The white keyhole used on the cover was followed by the caption under the picture of the two men side by side: "Two cases: Charles McVey in a police photo; James Metcalf at home in Scotland". -----

"----- Throughout his career as a technology smuggler, according to federal documents, McVey has habitually operated outside the law. The same is not true of businessmen involved in the Consarc Corp. case in Britain. Everything they did seems to have been perfectly legal. James Metcalf, an American and a director of Consarc, was given the green light by U.S. Department of Commerce officials. The company secured the permission of the British Trade Ministry to export the furnaces that could be used to make carbon-carbon, and the ministry determined that the export did not violate British regulations, which follow the COCOM agreement. Metcalf was no smuggler. He even managed to persuade the ministry to insure the project for $11 million so that if for any reason it was not completed, he would not lose his investment. Later, after the shipment of the heating elements had been foiled and the materials destroyed, a government-owned insurance agency compensated Consarc for most of the money it lost. Thereafter Metcalf, who has a Russian wife, continued to visit Moscow to offer the Soviets advice on the plant. His activities were strictly legal because he was working on technology that had been exported with British government permission. To this day Consarc maintains that it acted responsibly and that it had no idea the furnaces could be used for manufacturing carbon-carbon. -----"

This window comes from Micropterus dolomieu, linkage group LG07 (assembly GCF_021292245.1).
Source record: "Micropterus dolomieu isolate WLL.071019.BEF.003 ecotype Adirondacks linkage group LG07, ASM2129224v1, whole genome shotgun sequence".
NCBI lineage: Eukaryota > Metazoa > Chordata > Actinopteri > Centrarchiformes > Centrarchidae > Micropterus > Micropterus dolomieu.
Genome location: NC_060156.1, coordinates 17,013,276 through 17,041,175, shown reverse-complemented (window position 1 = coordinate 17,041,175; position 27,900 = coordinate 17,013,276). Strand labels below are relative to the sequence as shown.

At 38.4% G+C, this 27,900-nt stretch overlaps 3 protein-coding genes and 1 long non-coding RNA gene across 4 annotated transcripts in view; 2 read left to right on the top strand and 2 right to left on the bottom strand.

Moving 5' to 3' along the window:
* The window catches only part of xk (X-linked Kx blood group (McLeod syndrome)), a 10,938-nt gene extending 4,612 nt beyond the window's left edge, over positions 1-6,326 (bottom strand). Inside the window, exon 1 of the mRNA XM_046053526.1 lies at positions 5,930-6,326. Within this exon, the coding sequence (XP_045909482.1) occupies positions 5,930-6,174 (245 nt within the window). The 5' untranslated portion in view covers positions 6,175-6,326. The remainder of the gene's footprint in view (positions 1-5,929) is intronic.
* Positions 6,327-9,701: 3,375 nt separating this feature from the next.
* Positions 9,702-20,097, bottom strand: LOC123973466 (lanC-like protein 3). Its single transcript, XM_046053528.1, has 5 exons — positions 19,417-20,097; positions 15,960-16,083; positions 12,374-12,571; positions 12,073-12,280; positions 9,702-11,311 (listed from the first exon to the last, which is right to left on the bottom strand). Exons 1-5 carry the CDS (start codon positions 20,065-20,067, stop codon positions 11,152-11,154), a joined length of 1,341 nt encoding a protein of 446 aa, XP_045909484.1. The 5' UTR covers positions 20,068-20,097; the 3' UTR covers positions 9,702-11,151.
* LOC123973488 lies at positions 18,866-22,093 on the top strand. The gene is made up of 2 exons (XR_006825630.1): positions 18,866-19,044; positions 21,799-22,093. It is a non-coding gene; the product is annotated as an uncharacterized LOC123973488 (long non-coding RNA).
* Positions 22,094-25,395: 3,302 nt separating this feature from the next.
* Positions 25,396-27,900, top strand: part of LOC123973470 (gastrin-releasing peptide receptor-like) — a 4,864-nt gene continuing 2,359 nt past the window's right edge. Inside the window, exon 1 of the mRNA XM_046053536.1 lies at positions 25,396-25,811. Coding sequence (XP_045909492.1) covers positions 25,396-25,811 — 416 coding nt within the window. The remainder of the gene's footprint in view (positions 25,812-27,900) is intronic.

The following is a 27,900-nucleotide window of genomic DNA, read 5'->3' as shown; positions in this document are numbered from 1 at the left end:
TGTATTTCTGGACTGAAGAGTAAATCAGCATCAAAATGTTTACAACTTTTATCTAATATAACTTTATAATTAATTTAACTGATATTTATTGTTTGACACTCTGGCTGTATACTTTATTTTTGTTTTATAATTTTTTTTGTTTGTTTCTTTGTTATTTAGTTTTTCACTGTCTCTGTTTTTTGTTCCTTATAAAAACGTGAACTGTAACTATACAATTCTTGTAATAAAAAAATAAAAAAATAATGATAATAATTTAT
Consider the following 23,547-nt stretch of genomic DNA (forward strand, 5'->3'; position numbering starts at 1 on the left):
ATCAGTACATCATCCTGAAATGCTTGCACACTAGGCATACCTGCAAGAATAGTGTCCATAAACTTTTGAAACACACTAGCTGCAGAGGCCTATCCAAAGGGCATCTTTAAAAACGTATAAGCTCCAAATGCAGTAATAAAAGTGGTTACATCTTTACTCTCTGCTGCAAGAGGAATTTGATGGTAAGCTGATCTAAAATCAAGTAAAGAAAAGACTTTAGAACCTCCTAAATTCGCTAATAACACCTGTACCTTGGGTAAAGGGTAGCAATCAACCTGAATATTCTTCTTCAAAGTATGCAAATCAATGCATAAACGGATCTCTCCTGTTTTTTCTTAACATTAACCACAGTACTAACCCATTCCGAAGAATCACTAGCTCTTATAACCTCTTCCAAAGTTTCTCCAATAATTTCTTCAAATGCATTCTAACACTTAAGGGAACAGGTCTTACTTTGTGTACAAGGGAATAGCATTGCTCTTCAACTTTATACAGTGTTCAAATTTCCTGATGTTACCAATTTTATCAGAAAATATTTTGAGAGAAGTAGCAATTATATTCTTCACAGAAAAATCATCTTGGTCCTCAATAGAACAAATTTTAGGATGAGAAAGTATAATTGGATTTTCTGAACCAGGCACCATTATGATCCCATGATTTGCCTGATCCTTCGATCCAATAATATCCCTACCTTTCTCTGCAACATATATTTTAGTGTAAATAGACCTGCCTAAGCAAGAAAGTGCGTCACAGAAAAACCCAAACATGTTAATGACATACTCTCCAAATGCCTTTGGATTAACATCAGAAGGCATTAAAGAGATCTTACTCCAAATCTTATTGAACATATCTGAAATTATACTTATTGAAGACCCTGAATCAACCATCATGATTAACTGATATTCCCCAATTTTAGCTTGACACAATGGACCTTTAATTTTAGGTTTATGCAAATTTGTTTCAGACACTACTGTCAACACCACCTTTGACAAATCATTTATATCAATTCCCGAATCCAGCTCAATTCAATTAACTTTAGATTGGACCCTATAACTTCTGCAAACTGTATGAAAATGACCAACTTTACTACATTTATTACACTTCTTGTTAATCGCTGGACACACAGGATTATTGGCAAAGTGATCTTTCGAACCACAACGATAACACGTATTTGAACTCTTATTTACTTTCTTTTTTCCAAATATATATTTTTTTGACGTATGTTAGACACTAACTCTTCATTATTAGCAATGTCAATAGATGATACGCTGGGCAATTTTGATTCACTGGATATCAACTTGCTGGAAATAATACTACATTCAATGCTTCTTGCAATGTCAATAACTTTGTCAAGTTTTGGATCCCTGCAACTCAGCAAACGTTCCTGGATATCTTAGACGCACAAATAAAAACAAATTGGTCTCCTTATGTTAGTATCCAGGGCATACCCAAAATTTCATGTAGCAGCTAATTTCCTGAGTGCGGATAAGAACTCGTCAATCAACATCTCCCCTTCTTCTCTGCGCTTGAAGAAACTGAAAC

Time did very little investigation to support their story about me. They did not indicate they had checked any source other than the Newsday articles from which the story was lifted. In any case, they did not attempt to ask me about the events.

Although careful to say I had worked within the law, by placing my photograph beside that of a convicted smuggler, Time intended to leave a visual impression with the reader that these two "birds are of the same feather."